7 December 2022

Australia lacking the mechanisms to handle ideological divides: Bird 

Andrew Thorburn recently resigned as chief executive of the Essendon Football Club after a short tenure. Image: LinkedIn

Kirralee Nicolle 

6 October 2022 

Essendon Football Club board members were well within their rights to refuse to keep Andrew Thorburn as chief executive while he was also chair of City on a Hill, a theological ethicist says. 

But another theologian said it should not be assumed that Christians would force their beliefs on others. 

Trinity College theological ethicist Dr Scott Kirkland said defending a right to work for a company which adhered to opposing political views to one’s own required a split between the public and private selves. 

Mr Thorburn was recently appointed chief executive of Essendon Football Club but resigned shortly after being appointed. The club said his resignation came following the surfacing of sermon material regarding abortion and homosexuality from City on a Hill church. Mr Thorburn is chair of the board of City on a Hill. 

An Essendon Football Club spokesperson said the board of the club had informed Mr Thorburn that he was unable to keep his position at the club were he to remain as chair of City on a Hill.  

Dr Kirkland said evangelical Christians often held contradictory beliefs around the concept of public office. He said there was an idea that faith consisted of a set of personal commitments which should not affect one’s ability to hold assumption public positions in corporations with competing views. Dr Kirkland said those living in such a way were forced to be duplicitous as their public and private views did not align.  

“What you have to lean into if you want to defend religious freedom in this way is a divide in the person,” he said. 

Read more: People should be able to hold different views on complex matters: Thorburn

“I don’t think you can disentangle your personal theological commitments from political life. Politics is theological.” 

He said he understood why some people would feel as if they were being excluded from aspects of public life, but that corporations such as Essendon Football Club were well within their rights to refuse having a chief executive who did not align with their values.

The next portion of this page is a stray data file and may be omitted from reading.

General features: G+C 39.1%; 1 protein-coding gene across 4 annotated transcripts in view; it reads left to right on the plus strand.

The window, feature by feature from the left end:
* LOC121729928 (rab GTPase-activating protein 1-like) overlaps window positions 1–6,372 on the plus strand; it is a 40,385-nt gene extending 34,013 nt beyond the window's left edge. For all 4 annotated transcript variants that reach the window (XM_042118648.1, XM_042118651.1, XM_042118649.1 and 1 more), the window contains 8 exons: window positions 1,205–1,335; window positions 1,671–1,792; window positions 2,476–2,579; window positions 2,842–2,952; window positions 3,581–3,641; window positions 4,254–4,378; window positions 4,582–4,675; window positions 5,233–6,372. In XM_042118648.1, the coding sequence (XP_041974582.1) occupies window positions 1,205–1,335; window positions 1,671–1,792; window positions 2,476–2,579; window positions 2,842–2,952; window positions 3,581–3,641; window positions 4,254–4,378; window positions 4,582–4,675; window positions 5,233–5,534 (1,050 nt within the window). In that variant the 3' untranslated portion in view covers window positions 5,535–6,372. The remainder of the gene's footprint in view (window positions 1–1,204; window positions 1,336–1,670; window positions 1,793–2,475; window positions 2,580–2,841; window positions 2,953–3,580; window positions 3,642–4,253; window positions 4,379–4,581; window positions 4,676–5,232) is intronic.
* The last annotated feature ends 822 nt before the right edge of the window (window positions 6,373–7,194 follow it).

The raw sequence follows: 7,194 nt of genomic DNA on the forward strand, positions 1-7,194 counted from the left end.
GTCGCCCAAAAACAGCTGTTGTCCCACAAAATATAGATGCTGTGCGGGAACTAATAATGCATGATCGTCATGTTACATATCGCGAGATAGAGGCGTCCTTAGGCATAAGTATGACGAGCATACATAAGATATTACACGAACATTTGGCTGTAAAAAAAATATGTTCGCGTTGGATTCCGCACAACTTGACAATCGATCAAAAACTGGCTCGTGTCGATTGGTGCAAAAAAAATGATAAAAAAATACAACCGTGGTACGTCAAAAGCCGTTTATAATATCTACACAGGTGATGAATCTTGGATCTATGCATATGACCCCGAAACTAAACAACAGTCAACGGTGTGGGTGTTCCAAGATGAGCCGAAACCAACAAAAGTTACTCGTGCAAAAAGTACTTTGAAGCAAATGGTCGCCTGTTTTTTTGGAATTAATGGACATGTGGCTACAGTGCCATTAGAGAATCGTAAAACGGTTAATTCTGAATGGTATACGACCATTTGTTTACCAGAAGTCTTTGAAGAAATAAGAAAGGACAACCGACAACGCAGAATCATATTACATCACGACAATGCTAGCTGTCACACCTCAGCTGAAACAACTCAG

“None of the options on the table are completely ideal,” Dr Kirkland said.  

Ridley College dean Dr Michael Bird said Australia lacked mechanisms to handle the divide between competing views on issues such as sexuality. 

“In order for our secularity to be preserved and freedom of religion to be preserved, and in order to be a successful multicultural liberal democracy, we’re going to have to find the tools and mechanisms to solve debates within our communities,” he said. 

“What makes multiculturalism possible is we recognise that people have the right to be different without fear of reprisal. If a football club is going to force its CEO to resign not because of anything he said or did but simply because of religious affiliation, I think that is detrimental to a healthy liberal multicultural democracy.” 

Dr Bird said a healthy relationship between religion and secular society meant Christians could freely hold their beliefs without it being assumed that they would force those beliefs on others.  

“It’s not duplicity,” he said. “It’s the fact you can accept there are certain views that have currency in certain contexts.” 

Dr Bird also said Andrew Thorburn was made to resign based on the beliefs held by an organisation for which he was chair, not based on his own personal beliefs. 

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